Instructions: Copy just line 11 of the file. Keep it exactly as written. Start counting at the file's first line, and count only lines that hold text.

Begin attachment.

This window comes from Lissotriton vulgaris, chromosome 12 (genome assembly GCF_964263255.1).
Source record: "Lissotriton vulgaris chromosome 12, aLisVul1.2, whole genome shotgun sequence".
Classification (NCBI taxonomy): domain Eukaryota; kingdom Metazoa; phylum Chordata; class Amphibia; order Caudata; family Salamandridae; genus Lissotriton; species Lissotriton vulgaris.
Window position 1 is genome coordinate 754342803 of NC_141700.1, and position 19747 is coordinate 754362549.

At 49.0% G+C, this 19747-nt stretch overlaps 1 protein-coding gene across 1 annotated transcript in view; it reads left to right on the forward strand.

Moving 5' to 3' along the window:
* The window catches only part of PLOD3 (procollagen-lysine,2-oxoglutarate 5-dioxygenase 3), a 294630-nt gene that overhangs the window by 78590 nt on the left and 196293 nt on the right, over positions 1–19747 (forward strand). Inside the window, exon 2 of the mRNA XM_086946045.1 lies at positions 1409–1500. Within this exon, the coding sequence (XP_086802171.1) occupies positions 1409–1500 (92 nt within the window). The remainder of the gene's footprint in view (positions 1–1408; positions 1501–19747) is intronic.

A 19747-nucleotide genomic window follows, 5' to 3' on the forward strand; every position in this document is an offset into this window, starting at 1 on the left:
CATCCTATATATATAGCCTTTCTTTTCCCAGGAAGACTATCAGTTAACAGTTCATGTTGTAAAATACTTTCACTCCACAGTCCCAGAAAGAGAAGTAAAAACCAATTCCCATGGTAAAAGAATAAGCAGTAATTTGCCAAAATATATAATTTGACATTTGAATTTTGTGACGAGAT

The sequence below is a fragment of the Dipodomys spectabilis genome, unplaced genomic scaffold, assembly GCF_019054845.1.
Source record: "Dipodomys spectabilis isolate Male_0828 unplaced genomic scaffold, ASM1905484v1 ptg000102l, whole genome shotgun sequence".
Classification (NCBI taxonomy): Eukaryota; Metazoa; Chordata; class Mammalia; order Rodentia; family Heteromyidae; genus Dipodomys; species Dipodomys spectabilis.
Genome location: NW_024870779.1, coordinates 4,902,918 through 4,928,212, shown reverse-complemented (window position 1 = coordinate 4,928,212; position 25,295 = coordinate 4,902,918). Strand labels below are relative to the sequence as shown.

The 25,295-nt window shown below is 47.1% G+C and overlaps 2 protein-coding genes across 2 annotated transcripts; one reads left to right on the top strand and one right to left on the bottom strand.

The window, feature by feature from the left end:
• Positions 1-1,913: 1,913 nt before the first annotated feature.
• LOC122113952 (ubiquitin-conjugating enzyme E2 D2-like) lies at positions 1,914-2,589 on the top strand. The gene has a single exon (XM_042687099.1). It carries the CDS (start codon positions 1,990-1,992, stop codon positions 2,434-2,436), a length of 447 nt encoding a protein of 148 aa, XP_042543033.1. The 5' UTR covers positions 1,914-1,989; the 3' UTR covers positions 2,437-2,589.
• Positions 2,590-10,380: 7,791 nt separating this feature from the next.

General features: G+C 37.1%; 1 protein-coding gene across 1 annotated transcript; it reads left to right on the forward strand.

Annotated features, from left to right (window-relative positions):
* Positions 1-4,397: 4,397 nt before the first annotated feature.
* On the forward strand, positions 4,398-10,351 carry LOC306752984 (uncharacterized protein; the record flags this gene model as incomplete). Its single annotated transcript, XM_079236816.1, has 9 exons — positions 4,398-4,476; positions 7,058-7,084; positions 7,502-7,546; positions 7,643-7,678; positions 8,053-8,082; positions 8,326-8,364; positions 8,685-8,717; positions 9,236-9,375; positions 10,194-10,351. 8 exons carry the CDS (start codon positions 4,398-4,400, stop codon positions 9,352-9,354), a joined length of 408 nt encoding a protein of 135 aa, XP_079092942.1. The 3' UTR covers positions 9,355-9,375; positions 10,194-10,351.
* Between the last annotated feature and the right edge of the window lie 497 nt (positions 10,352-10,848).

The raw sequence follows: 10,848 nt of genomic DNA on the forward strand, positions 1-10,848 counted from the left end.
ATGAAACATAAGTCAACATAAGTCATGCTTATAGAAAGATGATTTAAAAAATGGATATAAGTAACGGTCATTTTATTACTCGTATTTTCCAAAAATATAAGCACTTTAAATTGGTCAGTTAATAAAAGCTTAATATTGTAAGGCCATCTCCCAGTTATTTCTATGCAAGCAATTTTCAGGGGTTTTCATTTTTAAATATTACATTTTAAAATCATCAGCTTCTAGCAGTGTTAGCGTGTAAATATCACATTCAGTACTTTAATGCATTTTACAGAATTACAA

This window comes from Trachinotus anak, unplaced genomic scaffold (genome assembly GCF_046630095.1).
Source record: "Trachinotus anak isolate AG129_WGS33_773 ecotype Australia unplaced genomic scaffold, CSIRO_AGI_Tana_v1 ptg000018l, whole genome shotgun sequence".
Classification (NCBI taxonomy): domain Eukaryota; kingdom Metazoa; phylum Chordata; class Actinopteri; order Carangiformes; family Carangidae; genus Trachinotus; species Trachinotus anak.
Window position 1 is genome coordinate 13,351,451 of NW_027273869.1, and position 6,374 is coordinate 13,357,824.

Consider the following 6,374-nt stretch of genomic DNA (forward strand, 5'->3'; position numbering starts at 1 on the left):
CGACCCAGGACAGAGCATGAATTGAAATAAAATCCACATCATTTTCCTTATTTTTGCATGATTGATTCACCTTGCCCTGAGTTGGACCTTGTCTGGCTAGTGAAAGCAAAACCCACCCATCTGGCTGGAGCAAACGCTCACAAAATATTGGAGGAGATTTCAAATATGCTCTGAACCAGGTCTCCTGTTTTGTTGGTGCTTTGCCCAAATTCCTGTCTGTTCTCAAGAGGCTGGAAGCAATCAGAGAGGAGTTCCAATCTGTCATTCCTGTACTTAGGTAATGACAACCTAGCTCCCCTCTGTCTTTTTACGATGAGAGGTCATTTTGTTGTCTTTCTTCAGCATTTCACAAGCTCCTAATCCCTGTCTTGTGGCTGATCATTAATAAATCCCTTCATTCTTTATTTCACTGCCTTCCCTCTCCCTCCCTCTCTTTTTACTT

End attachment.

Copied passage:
Source record: "Dipodomys spectabilis isolate Male_0828 unplaced genomic scaffold, ASM1905484v1 ptg000102l, whole genome shotgun sequence".